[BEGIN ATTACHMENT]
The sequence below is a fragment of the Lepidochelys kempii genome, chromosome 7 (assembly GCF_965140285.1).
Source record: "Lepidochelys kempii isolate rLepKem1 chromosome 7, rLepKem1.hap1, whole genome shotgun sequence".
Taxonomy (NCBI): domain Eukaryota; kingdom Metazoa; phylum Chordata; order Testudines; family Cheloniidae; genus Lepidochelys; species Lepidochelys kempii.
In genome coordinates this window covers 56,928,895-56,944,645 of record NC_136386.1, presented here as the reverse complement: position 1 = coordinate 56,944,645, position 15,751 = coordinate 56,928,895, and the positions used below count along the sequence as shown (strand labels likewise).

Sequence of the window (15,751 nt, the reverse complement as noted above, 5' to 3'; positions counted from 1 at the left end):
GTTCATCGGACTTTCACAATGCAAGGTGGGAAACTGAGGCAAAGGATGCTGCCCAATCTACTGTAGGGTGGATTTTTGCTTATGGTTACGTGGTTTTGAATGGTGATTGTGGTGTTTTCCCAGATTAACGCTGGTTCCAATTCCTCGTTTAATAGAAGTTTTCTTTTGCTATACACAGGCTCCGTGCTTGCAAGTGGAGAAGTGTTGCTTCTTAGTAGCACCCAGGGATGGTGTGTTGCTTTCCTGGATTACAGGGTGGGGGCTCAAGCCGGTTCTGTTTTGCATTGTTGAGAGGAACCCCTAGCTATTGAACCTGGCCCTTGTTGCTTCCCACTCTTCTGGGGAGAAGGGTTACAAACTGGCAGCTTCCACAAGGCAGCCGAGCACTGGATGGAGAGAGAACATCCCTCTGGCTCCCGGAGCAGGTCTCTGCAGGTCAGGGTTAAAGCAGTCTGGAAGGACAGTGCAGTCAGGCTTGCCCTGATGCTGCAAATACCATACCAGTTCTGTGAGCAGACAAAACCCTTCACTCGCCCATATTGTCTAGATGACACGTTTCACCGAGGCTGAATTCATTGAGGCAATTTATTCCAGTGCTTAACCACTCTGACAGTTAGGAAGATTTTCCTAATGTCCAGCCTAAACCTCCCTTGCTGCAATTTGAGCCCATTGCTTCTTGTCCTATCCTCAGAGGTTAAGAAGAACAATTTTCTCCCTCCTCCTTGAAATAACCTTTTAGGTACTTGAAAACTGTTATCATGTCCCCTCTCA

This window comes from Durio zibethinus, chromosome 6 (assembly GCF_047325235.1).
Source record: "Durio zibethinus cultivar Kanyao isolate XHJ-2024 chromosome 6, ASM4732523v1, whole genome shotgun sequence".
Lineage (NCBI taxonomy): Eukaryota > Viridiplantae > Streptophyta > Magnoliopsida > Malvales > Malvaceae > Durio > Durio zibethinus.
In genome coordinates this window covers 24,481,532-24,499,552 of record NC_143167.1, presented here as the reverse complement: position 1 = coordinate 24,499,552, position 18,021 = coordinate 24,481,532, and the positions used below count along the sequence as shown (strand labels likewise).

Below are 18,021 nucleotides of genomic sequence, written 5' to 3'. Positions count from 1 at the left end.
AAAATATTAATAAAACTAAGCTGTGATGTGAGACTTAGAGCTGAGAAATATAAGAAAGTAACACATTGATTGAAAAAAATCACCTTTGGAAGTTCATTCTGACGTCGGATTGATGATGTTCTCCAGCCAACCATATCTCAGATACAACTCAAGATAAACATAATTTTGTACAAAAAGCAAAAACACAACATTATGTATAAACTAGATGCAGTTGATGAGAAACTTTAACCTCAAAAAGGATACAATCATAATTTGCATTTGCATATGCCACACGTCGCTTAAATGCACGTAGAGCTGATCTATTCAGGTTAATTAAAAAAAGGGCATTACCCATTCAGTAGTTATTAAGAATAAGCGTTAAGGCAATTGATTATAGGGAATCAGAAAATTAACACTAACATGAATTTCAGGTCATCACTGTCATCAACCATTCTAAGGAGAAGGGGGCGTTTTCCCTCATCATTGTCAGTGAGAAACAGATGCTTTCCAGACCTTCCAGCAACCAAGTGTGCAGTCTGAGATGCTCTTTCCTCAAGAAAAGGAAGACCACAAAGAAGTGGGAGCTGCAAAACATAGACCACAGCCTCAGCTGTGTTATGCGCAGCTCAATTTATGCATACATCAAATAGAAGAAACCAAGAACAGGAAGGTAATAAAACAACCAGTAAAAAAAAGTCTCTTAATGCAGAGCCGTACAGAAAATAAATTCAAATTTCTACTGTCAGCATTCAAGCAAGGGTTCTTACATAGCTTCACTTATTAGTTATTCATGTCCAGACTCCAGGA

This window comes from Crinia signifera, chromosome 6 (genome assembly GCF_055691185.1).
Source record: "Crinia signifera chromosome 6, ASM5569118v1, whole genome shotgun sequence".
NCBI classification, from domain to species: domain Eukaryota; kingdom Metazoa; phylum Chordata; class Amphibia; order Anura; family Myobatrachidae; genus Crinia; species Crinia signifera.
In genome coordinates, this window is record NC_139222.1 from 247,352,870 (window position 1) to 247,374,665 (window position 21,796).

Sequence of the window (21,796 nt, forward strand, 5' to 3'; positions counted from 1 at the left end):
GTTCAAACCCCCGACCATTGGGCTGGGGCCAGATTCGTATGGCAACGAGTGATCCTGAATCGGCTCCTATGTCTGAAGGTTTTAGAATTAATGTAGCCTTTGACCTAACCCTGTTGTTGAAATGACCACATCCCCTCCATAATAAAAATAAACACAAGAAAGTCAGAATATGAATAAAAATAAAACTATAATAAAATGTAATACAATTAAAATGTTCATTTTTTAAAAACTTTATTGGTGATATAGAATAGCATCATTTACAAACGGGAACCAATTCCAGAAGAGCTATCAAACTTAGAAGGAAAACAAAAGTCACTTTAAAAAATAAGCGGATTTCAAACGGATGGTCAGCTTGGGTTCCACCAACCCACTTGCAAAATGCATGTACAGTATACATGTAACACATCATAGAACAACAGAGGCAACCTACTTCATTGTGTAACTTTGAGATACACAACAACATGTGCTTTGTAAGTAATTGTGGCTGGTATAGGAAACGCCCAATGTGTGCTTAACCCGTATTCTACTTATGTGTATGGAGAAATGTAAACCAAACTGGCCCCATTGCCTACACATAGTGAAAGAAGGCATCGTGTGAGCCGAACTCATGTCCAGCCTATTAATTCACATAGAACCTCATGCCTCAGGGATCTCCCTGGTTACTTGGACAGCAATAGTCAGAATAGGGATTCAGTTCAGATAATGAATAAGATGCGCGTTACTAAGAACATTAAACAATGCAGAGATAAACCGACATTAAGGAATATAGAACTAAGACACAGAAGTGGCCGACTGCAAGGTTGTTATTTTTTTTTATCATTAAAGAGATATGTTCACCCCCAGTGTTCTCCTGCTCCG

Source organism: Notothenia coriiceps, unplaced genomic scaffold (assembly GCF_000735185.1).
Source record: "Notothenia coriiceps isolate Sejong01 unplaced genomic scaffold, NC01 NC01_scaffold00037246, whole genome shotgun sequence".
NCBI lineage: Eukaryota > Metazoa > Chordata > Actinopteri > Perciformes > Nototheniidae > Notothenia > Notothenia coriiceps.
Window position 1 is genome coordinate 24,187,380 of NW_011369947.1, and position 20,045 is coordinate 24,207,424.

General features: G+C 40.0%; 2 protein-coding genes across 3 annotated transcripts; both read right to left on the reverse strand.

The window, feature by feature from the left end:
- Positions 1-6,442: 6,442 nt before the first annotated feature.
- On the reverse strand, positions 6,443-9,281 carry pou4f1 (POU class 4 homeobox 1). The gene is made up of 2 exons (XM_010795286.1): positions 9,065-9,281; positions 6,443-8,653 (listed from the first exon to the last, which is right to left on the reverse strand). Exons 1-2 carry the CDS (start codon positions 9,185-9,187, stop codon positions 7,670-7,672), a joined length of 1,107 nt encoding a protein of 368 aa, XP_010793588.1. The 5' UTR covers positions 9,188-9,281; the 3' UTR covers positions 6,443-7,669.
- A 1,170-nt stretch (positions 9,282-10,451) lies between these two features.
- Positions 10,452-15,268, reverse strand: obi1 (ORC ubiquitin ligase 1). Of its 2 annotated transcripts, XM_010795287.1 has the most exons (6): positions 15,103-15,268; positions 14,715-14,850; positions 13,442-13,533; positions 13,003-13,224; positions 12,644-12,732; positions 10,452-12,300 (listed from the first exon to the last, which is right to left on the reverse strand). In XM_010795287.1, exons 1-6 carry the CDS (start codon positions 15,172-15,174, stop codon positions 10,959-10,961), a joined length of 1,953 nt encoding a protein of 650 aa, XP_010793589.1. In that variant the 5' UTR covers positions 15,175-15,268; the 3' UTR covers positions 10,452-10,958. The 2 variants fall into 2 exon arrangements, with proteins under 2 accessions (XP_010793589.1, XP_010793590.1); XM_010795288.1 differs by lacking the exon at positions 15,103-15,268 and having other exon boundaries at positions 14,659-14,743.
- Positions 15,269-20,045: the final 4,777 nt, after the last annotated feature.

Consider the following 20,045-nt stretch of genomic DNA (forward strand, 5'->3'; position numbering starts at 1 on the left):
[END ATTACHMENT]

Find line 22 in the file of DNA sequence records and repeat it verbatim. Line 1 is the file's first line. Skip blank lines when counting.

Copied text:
Window position 1 is genome coordinate 24,187,380 of NW_011369947.1, and position 20,045 is coordinate 24,207,424.